The calendar says August: time for TV re-runs, back-to-school sales and the beginning of the futbol season. It’s also time to start planning for Hispanic Heritage Month.
The FTC has free resources to help people learn their rights and avoid fraud. Not sure where to start? Try some of our most popular publications. They’re about scams, online safety, identity theft, scams against immigrants, and managing your money.
Our new fotonovela, Impostores del Gobierno, follows the story of Sonia, a young woman who gets a call from a man who claims to be from the government — and convinces her to send him money. You’ll learn how to tell when a phone call, text or email is from a government imposter and why wiring money to someone you don’t know is a bad idea.
Get this handy bookmark with important numbers and websites from the FTC. It’ll help you find out how to sign up for the Do Not Call Registry and report a scam.
Wondering how you can protect your kids online? Read Net Cetera: Chatting With Kids About Being Online. Want your kids to learn about socializing safely online? Give them Heads Up: Stop. Think. Connect.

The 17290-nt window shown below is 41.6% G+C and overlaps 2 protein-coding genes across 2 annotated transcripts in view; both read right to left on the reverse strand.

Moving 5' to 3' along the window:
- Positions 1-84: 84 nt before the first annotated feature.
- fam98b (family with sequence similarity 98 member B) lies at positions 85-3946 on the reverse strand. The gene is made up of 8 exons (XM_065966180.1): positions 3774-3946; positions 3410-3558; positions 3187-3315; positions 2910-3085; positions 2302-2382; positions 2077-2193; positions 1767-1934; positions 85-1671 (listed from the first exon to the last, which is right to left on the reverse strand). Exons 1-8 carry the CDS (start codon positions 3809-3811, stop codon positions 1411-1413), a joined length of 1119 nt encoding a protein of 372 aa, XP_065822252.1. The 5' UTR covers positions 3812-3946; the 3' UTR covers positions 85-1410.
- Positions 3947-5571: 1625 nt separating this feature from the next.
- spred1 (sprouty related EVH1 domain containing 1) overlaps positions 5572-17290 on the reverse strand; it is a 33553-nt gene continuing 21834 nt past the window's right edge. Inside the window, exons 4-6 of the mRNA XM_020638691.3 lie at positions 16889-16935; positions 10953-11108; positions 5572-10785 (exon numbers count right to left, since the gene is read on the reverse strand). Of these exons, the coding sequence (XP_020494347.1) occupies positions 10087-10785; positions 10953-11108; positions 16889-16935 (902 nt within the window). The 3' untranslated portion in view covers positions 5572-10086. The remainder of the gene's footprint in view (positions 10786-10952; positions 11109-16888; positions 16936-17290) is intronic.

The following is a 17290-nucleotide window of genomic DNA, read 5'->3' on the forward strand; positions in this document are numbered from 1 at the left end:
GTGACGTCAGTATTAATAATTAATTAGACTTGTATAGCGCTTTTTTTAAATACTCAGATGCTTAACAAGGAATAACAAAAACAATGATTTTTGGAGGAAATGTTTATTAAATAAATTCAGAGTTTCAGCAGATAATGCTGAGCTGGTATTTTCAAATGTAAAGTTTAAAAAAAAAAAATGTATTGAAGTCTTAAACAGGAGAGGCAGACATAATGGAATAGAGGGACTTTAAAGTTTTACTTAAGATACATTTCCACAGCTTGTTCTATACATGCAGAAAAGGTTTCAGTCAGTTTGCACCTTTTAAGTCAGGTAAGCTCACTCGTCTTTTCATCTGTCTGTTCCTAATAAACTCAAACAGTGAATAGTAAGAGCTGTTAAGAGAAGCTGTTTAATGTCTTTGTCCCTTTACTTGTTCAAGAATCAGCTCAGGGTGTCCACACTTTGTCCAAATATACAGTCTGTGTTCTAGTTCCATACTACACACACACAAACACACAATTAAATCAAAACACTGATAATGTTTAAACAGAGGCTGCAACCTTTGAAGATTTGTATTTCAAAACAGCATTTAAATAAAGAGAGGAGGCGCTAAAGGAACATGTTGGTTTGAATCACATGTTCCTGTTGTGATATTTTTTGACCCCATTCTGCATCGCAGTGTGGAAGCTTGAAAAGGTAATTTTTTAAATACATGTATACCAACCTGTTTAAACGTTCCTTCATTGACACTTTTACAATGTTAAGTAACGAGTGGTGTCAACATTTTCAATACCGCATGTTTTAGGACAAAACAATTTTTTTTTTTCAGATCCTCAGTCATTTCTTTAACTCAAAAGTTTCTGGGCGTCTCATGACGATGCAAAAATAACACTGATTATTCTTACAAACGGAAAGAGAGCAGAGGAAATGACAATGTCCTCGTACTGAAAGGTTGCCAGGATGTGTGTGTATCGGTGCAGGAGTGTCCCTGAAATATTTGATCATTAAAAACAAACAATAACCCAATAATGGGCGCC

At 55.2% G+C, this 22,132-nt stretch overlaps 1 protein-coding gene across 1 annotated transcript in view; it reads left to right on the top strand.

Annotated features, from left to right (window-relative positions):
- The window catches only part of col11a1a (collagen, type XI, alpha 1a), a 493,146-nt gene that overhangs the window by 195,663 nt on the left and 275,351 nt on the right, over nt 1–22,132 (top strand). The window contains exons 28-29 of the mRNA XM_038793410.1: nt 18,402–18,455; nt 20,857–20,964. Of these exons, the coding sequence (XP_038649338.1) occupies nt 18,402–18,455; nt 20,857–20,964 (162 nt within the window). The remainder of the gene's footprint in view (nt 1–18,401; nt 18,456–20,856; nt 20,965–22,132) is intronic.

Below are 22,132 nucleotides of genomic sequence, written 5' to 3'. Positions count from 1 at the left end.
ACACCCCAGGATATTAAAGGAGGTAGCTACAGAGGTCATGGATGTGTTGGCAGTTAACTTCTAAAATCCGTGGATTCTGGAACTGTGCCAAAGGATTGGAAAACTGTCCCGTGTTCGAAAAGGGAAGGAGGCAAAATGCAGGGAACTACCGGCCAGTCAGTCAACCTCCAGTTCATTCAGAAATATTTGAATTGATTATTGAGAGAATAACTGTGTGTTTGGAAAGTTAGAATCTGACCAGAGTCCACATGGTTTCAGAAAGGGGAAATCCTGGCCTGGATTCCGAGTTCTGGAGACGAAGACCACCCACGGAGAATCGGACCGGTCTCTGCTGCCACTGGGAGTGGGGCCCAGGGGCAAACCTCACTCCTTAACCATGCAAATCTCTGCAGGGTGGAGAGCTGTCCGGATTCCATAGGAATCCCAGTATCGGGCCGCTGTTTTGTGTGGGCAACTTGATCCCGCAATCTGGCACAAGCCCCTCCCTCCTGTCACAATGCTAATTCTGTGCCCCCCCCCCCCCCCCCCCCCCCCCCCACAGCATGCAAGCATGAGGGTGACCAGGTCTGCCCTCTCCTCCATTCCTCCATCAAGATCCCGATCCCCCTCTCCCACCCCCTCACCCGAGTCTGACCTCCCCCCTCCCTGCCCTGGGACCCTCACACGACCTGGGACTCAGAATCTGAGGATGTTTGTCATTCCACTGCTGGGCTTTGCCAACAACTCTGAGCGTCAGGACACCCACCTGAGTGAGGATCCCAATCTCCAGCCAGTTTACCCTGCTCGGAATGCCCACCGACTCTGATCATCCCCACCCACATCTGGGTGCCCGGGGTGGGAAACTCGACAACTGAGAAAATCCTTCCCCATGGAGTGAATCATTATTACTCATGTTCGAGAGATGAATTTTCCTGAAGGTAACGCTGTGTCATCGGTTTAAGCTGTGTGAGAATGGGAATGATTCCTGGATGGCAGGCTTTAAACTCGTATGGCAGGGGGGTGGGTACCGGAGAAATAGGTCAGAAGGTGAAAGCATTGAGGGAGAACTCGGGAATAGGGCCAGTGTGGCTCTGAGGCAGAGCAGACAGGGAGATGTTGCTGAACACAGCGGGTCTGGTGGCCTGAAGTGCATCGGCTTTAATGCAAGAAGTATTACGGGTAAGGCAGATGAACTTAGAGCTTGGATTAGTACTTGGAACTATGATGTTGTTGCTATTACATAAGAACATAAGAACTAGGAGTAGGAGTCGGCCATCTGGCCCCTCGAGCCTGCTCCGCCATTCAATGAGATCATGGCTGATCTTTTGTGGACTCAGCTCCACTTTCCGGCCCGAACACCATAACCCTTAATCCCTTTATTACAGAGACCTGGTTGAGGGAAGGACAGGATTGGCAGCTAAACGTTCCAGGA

Identity Theft: What To Know, What To Do tells you how to safeguard your personal information. If you have kids, check out Safeguarding Your Child's Future for tips on how to protect their identity from thieves. And order the identity theft bookmark: although it’s pocket-sized, it has lots of practical tips.
Help people avoid scams that target immigrants and find help with the immigration process with a wallet-sized foldout flyer.
These free materials, and many more, are available in English and Spanish at ftc.gov/bulkorder and ftc.gov/ordenar. Delivery takes three to four weeks, so order your materials now to make sure you get them in time for your Hispanic Heritage Month celebration.
When you get your brochures and bookmarks, share them with your friends and family, or distribute them in your neighborhood, at local businesses or at the library. You might want to use them to write an article for your organization’s newsletter or blog, or email tips from consumer.ftc.gov/blog to your co-workers or email distribution list.
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